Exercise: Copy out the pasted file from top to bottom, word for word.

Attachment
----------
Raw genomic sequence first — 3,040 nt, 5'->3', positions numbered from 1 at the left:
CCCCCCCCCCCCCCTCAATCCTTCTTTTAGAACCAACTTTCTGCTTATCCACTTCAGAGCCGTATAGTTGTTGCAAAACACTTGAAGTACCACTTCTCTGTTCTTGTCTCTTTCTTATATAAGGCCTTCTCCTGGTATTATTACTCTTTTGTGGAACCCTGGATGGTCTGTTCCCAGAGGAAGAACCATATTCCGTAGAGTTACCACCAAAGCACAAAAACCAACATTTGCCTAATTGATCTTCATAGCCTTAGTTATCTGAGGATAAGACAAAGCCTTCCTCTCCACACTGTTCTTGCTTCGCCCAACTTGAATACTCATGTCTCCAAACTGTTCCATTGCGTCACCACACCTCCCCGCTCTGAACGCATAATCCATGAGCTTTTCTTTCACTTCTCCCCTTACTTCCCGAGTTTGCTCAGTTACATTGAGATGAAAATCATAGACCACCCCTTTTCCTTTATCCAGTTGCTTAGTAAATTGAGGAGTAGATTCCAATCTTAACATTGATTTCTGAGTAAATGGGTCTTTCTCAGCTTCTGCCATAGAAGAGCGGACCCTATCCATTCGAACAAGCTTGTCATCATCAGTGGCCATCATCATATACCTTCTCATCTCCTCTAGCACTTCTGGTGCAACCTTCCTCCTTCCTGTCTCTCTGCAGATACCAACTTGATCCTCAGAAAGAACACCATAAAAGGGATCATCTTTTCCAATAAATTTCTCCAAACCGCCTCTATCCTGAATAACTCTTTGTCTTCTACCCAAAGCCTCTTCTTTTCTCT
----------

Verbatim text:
Raw genomic sequence first — 3,040 nt, 5'->3', positions numbered from 1 at the left:
CCCCCCCCCCCCCCTCAATCCTTCTTTTAGAACCAACTTTCTGCTTATCCACTTCAGAGCCGTATAGTTGTTGCAAAACACTTGAAGTACCACTTCTCTGTTCTTGTCTCTTTCTTATATAAGGCCTTCTCCTGGTATTATTACTCTTTTGTGGAACCCTGGATGGTCTGTTCCCAGAGGAAGAACCATATTCCGTAGAGTTACCACCAAAGCACAAAAACCAACATTTGCCTAATTGATCTTCATAGCCTTAGTTATCTGAGGATAAGACAAAGCCTTCCTCTCCACACTGTTCTTGCTTCGCCCAACTTGAATACTCATGTCTCCAAACTGTTCCATTGCGTCACCACACCTCCCCGCTCTGAACGCATAATCCATGAGCTTTTCTTTCACTTCTCCCCTTACTTCCCGAGTTTGCTCAGTTACATTGAGATGAAAATCATAGACCACCCCTTTTCCTTTATCCAGTTGCTTAGTAAATTGAGGAGTAGATTCCAATCTTAACATTGATTTCTGAGTAAATGGGTCTTTCTCAGCTTCTGCCATAGAAGAGCGGACCCTATCCATTCGAACAAGCTTGTCATCATCAGTGGCCATCATCATATACCTTCTCATCTCCTCTAGCACTTCTGGTGCAACCTTCCTCCTTCCTGTCTCTCTGCAGATACCAACTTGATCCTCAGAAAGAACACCATAAAAGGGATCATCTTTTCCAATAAATTTCTCCAAACCGCCTCTATCCTGAATAACTCTTTGTCTTCTACCCAAAGCCTCTTCTTTTCTCT